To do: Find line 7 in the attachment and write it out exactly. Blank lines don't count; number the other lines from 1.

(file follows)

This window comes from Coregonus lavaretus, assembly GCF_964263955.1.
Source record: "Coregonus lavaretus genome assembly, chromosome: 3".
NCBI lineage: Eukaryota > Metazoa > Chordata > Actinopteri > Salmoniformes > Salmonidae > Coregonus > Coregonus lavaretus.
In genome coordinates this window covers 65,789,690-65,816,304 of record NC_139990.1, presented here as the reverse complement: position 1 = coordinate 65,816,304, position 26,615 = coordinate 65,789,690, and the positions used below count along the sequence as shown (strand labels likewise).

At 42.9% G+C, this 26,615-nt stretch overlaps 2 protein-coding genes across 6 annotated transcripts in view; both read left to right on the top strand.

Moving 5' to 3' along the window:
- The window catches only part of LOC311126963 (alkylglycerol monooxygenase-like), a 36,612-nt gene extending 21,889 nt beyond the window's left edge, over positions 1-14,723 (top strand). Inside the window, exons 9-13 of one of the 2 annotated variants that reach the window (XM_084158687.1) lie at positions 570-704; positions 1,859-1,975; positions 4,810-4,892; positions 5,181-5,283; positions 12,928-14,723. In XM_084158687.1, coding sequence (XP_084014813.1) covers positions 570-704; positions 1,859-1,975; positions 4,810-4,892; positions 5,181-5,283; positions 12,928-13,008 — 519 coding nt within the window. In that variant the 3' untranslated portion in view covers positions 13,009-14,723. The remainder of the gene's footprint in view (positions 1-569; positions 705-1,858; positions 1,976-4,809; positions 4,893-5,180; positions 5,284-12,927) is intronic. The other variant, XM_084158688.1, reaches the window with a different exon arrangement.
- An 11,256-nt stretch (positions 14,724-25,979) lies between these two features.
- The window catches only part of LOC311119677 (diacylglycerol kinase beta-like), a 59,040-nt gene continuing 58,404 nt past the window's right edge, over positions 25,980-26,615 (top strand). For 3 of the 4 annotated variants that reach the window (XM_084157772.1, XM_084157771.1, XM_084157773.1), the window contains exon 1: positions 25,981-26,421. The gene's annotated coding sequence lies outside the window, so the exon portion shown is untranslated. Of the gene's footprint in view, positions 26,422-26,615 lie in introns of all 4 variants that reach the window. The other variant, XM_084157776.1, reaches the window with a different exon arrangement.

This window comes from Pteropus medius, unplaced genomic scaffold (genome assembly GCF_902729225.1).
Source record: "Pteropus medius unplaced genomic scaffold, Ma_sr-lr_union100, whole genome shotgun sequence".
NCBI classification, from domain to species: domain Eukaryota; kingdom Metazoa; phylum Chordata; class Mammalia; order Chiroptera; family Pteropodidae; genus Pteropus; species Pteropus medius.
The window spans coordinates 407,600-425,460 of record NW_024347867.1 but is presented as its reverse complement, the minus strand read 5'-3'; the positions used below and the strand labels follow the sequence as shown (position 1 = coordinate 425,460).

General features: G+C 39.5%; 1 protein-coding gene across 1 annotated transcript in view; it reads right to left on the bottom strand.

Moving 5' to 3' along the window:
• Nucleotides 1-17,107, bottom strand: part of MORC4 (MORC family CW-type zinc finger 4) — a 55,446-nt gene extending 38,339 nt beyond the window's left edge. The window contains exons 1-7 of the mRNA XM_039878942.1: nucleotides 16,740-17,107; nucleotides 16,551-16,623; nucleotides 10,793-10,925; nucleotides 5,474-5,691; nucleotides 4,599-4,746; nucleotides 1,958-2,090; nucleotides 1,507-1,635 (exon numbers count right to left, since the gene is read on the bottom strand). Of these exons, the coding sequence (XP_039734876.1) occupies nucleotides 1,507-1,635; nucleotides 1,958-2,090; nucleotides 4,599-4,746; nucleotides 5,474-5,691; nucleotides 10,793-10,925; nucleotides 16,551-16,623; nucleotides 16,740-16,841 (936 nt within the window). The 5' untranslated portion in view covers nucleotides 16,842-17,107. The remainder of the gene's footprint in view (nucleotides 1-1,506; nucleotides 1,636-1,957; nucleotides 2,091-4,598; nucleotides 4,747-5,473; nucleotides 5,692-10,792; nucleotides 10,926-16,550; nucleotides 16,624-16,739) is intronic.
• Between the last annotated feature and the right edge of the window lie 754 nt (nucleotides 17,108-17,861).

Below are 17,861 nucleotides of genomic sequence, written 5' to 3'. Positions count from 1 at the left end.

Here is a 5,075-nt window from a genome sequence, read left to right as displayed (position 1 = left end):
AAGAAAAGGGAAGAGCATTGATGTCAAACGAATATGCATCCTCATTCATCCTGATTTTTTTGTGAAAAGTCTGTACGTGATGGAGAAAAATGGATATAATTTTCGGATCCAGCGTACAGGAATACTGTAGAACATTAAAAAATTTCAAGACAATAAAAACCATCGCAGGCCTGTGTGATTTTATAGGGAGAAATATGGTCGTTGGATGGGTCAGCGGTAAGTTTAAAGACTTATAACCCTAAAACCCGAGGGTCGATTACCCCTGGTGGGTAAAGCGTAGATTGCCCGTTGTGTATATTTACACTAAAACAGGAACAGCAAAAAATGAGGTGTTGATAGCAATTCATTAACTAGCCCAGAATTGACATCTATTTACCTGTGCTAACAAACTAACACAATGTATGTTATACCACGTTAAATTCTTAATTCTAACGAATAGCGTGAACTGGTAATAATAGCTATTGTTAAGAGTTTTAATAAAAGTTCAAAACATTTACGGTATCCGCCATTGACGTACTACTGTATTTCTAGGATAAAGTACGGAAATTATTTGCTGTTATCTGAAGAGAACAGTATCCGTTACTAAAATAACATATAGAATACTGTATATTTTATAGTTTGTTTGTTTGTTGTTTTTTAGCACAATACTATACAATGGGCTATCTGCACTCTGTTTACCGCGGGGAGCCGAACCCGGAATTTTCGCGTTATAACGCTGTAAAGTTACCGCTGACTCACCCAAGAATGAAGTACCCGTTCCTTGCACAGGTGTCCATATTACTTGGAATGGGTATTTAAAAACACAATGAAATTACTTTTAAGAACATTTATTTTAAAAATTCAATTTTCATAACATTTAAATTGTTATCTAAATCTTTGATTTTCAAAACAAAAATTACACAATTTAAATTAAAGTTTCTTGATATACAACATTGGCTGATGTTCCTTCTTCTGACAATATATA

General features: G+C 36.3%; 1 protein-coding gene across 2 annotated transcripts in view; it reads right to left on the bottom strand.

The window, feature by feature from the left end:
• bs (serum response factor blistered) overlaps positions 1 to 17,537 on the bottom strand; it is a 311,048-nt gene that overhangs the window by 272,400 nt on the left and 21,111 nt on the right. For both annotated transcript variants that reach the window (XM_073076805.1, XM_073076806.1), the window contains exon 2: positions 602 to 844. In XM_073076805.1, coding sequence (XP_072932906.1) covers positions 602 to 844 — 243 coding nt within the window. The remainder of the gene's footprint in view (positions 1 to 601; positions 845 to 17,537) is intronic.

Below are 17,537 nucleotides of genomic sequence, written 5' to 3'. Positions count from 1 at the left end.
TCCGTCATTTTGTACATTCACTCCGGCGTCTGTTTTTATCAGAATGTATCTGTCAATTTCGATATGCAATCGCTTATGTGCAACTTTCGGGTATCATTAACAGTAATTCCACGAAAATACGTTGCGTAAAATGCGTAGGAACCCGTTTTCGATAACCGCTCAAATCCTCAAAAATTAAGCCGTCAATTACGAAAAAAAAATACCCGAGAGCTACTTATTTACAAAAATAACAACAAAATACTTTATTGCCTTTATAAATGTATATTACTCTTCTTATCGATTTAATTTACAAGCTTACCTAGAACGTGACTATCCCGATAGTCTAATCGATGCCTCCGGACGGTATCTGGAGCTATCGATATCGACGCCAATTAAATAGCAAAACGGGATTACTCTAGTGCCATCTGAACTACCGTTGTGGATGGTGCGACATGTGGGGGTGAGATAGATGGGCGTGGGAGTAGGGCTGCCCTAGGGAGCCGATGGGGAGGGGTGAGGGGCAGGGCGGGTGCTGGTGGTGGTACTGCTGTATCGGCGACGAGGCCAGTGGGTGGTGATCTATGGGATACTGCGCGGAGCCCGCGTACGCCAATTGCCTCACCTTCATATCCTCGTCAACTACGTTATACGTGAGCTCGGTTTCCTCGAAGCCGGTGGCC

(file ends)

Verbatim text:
- The window catches only part of LOC311126963 (alkylglycerol monooxygenase-like), a 36,612-nt gene extending 21,889 nt beyond the window's left edge, over positions 1-14,723 (top strand). Inside the window, exons 9-13 of one of the 2 annotated variants that reach the window (XM_084158687.1) lie at positions 570-704; positions 1,859-1,975; positions 4,810-4,892; positions 5,181-5,283; positions 12,928-14,723. In XM_084158687.1, coding sequence (XP_084014813.1) covers positions 570-704; positions 1,859-1,975; positions 4,810-4,892; positions 5,181-5,283; positions 12,928-13,008 — 519 coding nt within the window. In that variant the 3' untranslated portion in view covers positions 13,009-14,723. The remainder of the gene's footprint in view (positions 1-569; positions 705-1,858; positions 1,976-4,809; positions 4,893-5,180; positions 5,284-12,927) is intronic. The other variant, XM_084158688.1, reaches the window with a different exon arrangement.